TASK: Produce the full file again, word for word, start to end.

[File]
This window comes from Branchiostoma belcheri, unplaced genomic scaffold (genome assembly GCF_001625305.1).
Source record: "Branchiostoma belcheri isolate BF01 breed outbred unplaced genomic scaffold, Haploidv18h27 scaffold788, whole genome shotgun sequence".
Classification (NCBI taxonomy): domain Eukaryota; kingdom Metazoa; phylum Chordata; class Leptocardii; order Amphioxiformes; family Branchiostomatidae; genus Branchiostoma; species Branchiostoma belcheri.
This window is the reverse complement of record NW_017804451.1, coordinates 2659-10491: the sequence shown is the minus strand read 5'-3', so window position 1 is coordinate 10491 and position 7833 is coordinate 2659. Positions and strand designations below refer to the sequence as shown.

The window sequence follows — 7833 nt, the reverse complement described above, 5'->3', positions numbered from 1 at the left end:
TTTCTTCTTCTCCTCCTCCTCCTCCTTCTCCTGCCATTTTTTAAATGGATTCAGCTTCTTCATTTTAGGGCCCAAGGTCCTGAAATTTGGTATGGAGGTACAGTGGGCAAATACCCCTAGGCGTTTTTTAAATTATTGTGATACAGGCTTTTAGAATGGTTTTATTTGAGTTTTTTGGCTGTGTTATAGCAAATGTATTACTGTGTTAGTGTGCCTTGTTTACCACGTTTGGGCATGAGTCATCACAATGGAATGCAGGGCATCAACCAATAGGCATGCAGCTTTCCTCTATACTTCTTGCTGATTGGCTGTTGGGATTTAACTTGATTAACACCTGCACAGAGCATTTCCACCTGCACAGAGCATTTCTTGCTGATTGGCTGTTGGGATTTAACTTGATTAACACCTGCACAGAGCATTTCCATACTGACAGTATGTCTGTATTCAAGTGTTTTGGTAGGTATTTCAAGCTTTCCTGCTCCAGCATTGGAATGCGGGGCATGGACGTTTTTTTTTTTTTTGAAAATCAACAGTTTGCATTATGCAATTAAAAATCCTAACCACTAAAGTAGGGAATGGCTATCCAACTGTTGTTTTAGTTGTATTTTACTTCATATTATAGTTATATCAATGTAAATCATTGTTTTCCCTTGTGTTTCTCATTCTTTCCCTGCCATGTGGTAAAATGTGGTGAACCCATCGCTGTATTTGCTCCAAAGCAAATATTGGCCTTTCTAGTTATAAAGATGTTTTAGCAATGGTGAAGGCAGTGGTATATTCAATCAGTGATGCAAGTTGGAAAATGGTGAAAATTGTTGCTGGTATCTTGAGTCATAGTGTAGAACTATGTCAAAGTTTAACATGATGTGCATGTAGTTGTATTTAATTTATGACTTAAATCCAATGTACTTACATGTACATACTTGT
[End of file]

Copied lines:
This window comes from Branchiostoma belcheri, unplaced genomic scaffold (genome assembly GCF_001625305.1).
Source record: "Branchiostoma belcheri isolate BF01 breed outbred unplaced genomic scaffold, Haploidv18h27 scaffold788, whole genome shotgun sequence".
Classification (NCBI taxonomy): domain Eukaryota; kingdom Metazoa; phylum Chordata; class Leptocardii; order Amphioxiformes; family Branchiostomatidae; genus Branchiostoma; species Branchiostoma belcheri.
This window is the reverse complement of record NW_017804451.1, coordinates 2659-10491: the sequence shown is the minus strand read 5'-3', so window position 1 is coordinate 10491 and position 7833 is coordinate 2659. Positions and strand designations below refer to the sequence as shown.

The window sequence follows — 7833 nt, the reverse complement described above, 5'->3', positions numbered from 1 at the left end:
TTTCTTCTTCTCCTCCTCCTCCTCCTTCTCCTGCCATTTTTTAAATGGATTCAGCTTCTTCATTTTAGGGCCCAAGGTCCTGAAATTTGGTATGGAGGTACAGTGGGCAAATACCCCTAGGCGTTTTTTAAATTATTGTGATACAGGCTTTTAGAATGGTTTTATTTGAGTTTTTTGGCTGTGTTATAGCAAATGTATTACTGTGTTAGTGTGCCTTGTTTACCACGTTTGGGCATGAGTCATCACAATGGAATGCAGGGCATCAACCAATAGGCATGCAGCTTTCCTCTATACTTCTTGCTGATTGGCTGTTGGGATTTAACTTGATTAACACCTGCACAGAGCATTTCCACCTGCACAGAGCATTTCTTGCTGATTGGCTGTTGGGATTTAACTTGATTAACACCTGCACAGAGCATTTCCATACTGACAGTATGTCTGTATTCAAGTGTTTTGGTAGGTATTTCAAGCTTTCCTGCTCCAGCATTGGAATGCGGGGCATGGACGTTTTTTTTTTTTTTGAAAATCAACAGTTTGCATTATGCAATTAAAAATCCTAACCACTAAAGTAGGGAATGGCTATCCAACTGTTGTTTTAGTTGTATTTTACTTCATATTATAGTTATATCAATGTAAATCATTGTTTTCCCTTGTGTTTCTCATTCTTTCCCTGCCATGTGGTAAAATGTGGTGAACCCATCGCTGTATTTGCTCCAAAGCAAATATTGGCCTTTCTAGTTATAAAGATGTTTTAGCAATGGTGAAGGCAGTGGTATATTCAATCAGTGATGCAAGTTGGAAAATGGTGAAAATTGTTGCTGGTATCTTGAGTCATAGTGTAGAACTATGTCAAAGTTTAACATGATGTGCATGTAGTTGTATTTAATTTATGACTTAAATCCAATGTACTTACATGTACATACTTGT